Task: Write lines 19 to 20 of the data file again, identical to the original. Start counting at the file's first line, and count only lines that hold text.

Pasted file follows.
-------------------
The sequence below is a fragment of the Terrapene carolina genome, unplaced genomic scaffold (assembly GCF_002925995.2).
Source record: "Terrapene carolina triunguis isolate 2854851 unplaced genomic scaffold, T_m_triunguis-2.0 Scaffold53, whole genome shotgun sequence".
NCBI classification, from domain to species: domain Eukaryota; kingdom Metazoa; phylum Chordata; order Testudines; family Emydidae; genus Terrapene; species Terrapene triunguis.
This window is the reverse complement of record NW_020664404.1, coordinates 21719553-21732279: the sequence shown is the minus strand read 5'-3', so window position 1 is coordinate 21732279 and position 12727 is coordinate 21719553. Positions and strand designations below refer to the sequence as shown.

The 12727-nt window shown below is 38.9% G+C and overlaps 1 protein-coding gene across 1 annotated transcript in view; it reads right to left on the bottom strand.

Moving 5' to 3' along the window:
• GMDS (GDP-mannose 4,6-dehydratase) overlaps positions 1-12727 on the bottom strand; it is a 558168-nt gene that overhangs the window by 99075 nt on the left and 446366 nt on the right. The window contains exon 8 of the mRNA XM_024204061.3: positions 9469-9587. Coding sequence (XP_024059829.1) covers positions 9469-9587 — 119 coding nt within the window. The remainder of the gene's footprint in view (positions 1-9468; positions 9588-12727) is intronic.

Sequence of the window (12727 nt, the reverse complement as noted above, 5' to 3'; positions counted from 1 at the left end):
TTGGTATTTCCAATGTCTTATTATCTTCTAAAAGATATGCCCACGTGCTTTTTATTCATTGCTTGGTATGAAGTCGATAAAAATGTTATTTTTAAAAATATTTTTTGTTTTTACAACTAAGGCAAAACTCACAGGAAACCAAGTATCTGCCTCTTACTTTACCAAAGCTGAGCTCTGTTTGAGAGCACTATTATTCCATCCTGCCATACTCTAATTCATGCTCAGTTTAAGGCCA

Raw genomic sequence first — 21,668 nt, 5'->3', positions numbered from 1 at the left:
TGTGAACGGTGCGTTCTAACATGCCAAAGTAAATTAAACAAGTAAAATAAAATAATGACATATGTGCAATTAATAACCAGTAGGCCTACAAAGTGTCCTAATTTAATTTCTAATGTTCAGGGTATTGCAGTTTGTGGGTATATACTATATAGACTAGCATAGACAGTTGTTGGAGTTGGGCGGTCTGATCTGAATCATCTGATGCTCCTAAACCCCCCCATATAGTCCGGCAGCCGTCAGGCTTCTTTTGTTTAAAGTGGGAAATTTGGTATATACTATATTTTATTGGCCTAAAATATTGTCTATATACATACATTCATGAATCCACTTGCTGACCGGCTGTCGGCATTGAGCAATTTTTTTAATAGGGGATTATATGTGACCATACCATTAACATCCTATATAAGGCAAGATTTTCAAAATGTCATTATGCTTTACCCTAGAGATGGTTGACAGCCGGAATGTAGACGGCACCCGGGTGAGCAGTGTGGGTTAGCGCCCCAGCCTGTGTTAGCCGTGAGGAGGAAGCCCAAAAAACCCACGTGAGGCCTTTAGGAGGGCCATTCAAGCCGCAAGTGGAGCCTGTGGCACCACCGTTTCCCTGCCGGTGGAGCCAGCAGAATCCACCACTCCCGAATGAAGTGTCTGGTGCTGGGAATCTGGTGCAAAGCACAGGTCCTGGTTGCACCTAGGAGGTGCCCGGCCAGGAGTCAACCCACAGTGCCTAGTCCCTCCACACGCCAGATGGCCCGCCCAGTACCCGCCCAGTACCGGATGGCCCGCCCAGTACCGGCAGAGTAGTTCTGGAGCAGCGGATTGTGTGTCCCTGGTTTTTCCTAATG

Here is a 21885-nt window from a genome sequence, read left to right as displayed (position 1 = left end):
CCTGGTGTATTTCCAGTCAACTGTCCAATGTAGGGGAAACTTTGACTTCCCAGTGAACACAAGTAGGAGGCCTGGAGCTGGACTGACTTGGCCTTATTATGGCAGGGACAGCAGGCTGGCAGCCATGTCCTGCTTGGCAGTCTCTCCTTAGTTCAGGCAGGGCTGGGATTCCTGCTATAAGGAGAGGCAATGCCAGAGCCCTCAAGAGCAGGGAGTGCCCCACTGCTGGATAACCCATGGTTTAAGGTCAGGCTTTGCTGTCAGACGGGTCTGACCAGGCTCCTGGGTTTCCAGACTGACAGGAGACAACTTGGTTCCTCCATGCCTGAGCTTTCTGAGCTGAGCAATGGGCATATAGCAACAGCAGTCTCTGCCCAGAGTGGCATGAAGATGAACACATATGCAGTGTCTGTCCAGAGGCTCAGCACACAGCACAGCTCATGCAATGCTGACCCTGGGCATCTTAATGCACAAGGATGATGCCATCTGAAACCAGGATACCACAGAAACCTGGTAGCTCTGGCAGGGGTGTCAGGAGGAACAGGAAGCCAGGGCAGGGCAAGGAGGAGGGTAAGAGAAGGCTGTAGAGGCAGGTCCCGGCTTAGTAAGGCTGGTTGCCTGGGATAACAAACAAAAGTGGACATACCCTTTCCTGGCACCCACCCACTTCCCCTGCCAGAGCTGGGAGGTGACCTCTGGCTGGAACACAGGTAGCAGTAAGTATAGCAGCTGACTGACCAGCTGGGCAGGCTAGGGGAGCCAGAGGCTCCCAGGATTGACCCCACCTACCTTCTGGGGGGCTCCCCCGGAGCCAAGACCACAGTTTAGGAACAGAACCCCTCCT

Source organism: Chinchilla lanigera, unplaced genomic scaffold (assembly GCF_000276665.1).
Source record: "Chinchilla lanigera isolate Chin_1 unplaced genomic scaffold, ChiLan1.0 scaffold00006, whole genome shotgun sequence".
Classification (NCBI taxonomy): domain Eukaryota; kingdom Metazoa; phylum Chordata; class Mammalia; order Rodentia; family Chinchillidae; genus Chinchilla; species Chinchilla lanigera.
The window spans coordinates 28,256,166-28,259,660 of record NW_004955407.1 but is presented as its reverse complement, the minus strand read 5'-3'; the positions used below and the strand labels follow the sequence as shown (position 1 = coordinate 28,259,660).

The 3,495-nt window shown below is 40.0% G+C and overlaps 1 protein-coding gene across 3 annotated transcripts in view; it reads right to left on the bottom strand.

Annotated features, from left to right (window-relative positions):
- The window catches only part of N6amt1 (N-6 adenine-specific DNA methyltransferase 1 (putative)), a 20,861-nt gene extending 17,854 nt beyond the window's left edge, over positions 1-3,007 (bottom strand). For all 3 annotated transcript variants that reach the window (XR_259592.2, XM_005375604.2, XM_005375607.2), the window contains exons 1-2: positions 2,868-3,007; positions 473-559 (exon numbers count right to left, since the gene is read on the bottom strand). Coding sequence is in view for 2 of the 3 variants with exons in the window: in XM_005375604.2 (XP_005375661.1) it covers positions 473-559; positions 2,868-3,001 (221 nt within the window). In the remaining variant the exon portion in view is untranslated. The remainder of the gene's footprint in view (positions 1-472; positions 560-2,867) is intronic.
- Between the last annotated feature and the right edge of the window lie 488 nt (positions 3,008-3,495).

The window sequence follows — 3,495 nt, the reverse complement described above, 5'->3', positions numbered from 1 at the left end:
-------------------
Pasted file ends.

Annotated features, from left to right (window-relative positions):
- The window catches only part of N6amt1 (N-6 adenine-specific DNA methyltransferase 1 (putative)), a 20,861-nt gene extending 17,854 nt beyond the window's left edge, over positions 1-3,007 (bottom strand). For all 3 annotated transcript variants that reach the window (XR_259592.2, XM_005375604.2, XM_005375607.2), the window contains exons 1-2: positions 2,868-3,007; positions 473-559 (exon numbers count right to left, since the gene is read on the bottom strand). Coding sequence is in view for 2 of the 3 variants with exons in the window: in XM_005375604.2 (XP_005375661.1) it covers positions 473-559; positions 2,868-3,001 (221 nt within the window). In the remaining variant the exon portion in view is untranslated. The remainder of the gene's footprint in view (positions 1-472; positions 560-2,867) is intronic.